New Hampshire is for the first time showing Mitt Romney topping President Obama in the presidential race.
With less than two weeks to go, historically blue New Hampshire is showing a 50% Romney to 48% Obama result in Rasmussen's latest polling. Rasmussen has shown a steady move forward for Romney for some time. In October, Rasmussen had NH at 48-48, and in June, Obama was up 48% to Romney's 43%.
In recent history New Hampshire has since 1992 gone mostly for Democrat presidential candidates. Obama won New Hampshire in 2008. John Kerry also won the state in 2004. Though Bush won by a sparse 1.2 percent in 2000, the state was back to blue in 1996 and 92 when it went for Bill Clinton.
Along with Romney's gain, the Governor's race in the Granite State has been a tossup all along, with Republican candidate Ovide Lamontagne holding at 48% while Democrat candidate Maggie Hassan stands at 46%. The numbers for these two have been wavering back and forth with rarely more than a few percentage points between them for quite some time.
As to the House races (no Senators are up this year), New Hampshire does have incumbent Republicans in both its House seats up for re-election. In the 1st District is Republican Frank Guinta, and in the 2nd is Charlie Bass.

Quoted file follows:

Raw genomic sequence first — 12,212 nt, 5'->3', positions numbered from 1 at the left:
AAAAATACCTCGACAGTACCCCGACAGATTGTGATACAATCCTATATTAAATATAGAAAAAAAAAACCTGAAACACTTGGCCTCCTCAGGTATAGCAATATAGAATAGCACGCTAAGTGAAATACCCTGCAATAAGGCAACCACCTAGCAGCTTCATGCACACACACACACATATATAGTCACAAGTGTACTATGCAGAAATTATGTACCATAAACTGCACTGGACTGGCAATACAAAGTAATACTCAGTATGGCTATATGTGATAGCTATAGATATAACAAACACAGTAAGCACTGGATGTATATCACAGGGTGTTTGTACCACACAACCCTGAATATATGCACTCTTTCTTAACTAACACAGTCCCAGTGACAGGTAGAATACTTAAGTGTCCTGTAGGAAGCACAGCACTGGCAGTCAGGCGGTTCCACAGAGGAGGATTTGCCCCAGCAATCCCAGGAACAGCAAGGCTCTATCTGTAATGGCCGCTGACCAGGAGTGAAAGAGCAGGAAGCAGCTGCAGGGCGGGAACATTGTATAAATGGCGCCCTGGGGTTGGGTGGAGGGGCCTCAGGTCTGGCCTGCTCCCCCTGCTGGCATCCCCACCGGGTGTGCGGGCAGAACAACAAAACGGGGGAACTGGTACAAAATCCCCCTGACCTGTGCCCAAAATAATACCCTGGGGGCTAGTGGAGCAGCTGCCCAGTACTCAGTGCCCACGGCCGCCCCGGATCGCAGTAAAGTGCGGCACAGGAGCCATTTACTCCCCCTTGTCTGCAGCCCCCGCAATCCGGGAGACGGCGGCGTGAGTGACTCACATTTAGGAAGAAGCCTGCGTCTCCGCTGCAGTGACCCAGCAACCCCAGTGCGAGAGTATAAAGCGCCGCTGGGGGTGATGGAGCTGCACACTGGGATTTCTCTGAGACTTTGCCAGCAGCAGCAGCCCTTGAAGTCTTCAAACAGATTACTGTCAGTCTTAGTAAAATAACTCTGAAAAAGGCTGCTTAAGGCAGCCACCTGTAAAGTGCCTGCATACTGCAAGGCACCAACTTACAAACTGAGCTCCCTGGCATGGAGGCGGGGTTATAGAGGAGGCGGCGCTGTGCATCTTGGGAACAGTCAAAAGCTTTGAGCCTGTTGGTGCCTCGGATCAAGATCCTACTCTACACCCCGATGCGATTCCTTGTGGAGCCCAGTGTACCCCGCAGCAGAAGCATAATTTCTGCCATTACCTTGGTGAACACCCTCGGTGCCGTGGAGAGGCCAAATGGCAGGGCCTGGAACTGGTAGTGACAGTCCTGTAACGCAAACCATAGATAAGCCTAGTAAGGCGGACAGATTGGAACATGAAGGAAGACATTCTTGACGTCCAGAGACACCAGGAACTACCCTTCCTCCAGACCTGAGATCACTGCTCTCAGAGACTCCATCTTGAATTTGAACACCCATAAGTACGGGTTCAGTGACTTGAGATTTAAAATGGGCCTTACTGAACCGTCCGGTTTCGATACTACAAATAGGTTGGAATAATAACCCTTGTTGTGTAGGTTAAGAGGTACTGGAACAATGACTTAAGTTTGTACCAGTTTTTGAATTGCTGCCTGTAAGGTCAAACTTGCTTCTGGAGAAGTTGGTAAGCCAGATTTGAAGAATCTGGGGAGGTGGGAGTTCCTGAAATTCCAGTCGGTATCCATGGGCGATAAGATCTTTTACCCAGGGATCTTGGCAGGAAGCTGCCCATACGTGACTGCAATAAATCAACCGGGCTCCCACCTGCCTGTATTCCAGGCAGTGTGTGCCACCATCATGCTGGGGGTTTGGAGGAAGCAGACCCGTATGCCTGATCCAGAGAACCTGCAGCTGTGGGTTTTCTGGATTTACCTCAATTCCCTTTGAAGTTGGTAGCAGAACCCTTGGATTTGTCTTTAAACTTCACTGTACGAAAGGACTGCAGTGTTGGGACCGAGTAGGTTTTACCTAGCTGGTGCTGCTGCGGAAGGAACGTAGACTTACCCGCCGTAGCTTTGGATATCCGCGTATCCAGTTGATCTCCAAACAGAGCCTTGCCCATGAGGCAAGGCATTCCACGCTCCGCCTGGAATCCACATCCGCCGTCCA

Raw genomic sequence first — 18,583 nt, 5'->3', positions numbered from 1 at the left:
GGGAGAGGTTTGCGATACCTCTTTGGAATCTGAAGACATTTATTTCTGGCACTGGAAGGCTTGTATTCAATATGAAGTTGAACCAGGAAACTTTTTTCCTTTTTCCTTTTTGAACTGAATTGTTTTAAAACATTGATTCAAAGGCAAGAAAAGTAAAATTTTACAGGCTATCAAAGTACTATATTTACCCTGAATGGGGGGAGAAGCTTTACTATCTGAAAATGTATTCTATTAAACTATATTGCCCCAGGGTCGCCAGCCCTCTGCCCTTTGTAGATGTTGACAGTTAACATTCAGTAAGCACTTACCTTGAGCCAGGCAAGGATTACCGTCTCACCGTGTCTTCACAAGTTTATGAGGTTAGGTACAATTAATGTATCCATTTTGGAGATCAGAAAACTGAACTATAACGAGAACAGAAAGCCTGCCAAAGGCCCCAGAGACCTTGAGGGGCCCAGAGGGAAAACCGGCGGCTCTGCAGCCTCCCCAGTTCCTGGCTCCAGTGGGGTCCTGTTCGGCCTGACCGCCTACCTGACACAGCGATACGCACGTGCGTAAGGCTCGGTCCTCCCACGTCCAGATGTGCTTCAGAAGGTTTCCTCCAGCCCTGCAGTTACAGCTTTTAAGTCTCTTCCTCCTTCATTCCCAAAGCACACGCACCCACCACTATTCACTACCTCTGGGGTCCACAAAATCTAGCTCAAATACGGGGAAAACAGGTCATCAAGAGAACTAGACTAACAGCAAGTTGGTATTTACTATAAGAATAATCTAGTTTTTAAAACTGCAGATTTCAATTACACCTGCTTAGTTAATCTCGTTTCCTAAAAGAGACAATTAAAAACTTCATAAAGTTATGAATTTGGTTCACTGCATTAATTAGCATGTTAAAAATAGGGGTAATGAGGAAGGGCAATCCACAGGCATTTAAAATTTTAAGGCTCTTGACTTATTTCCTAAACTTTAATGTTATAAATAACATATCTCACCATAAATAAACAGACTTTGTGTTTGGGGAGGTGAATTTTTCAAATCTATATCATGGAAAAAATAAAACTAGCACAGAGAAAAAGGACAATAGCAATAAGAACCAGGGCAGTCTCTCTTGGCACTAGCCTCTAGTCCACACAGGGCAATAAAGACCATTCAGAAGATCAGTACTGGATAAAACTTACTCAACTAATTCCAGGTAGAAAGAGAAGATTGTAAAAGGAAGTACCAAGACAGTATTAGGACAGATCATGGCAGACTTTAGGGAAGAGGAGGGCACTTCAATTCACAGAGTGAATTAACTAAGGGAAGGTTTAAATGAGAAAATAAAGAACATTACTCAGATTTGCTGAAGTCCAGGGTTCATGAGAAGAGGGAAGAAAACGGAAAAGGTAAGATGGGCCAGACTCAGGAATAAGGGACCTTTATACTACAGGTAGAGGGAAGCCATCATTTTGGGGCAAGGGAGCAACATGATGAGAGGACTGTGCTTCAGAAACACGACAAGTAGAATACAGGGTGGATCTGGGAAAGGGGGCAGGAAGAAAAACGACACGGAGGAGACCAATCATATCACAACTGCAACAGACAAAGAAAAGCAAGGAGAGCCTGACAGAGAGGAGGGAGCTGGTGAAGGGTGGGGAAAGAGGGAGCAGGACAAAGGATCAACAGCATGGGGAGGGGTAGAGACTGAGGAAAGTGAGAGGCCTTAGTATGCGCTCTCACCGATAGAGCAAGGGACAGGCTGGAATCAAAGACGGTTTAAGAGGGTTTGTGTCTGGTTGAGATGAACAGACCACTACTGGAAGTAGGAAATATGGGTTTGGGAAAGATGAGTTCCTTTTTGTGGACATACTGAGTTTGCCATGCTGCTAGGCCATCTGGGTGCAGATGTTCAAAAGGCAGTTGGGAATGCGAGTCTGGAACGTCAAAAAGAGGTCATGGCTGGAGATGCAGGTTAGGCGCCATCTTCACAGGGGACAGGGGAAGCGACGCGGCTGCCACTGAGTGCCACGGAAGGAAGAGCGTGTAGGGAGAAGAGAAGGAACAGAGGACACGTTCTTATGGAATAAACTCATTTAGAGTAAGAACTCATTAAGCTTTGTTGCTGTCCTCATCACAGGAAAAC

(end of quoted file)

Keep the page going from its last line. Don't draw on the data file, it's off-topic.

While conservative activists may not be overly thrilled with either Republican Congressman, at least one of them might be able to keep his seat. Guinta, who faces Democrat Carol Shea-Porter, is rated at plus 10 right now in the RealClearPolitics averages. The outlook is not as bright for Bass, who faces Democrat Ann McLane Kuster. The RCP average for that race currently Kuster at a plus 3.
In the meantime, Politifact has had a field day knocking down the "pants-on-fire" claims of the Democrats in New Hampshire.
Here are just a few of the false claims made by Carol Shea-Porter, Ann McLane Kuster, and the Democrat Party of NH:
As Romney surges in swing states and as he gains in New Hampshire, the expectation is that he provides coattails for the down-ticket Republicans on Election Day. With the races in the Granite state so close, even a tiny bit of help will push New Hampshire red.